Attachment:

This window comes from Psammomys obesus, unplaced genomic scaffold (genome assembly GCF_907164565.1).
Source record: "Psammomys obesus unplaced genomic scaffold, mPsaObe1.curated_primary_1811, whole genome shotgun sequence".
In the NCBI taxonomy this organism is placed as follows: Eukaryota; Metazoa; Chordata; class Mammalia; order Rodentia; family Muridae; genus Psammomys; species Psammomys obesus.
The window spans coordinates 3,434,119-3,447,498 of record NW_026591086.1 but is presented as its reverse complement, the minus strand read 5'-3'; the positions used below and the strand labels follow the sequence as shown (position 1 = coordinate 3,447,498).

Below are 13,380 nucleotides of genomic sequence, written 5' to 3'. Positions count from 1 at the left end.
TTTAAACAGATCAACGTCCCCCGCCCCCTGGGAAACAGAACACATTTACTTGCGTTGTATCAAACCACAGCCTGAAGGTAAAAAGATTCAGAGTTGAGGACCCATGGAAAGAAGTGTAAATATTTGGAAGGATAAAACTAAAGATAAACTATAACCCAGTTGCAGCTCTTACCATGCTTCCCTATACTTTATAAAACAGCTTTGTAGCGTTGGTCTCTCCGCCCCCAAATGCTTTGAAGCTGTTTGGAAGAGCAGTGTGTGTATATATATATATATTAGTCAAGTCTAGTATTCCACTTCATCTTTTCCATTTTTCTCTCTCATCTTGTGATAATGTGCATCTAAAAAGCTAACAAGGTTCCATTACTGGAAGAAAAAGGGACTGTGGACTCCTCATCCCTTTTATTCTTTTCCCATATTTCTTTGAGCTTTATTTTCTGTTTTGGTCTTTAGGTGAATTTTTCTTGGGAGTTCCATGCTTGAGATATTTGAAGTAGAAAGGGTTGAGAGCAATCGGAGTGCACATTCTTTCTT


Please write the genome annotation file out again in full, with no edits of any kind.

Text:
This window comes from Psammomys obesus, unplaced genomic scaffold (genome assembly GCF_907164565.1).
Source record: "Psammomys obesus unplaced genomic scaffold, mPsaObe1.curated_primary_1811, whole genome shotgun sequence".
In the NCBI taxonomy this organism is placed as follows: Eukaryota; Metazoa; Chordata; class Mammalia; order Rodentia; family Muridae; genus Psammomys; species Psammomys obesus.
The window spans coordinates 3,434,119-3,447,498 of record NW_026591086.1 but is presented as its reverse complement, the minus strand read 5'-3'; the positions used below and the strand labels follow the sequence as shown (position 1 = coordinate 3,447,498).

Below are 13,380 nucleotides of genomic sequence, written 5' to 3'. Positions count from 1 at the left end.
TTTAAACAGATCAACGTCCCCCGCCCCCTGGGAAACAGAACACATTTACTTGCGTTGTATCAAACCACAGCCTGAAGGTAAAAAGATTCAGAGTTGAGGACCCATGGAAAGAAGTGTAAATATTTGGAAGGATAAAACTAAAGATAAACTATAACCCAGTTGCAGCTCTTACCATGCTTCCCTATACTTTATAAAACAGCTTTGTAGCGTTGGTCTCTCCGCCCCCAAATGCTTTGAAGCTGTTTGGAAGAGCAGTGTGTGTATATATATATATATTAGTCAAGTCTAGTATTCCACTTCATCTTTTCCATTTTTCTCTCTCATCTTGTGATAATGTGCATCTAAAAAGCTAACAAGGTTCCATTACTGGAAGAAAAAGGGACTGTGGACTCCTCATCCCTTTTATTCTTTTCCCATATTTCTTTGAGCTTTATTTTCTGTTTTGGTCTTTAGGTGAATTTTTCTTGGGAGTTCCATGCTTGAGATATTTGAAGTAGAAAGGGTTGAGAGCAATCGGAGTGCACATTCTTTCTT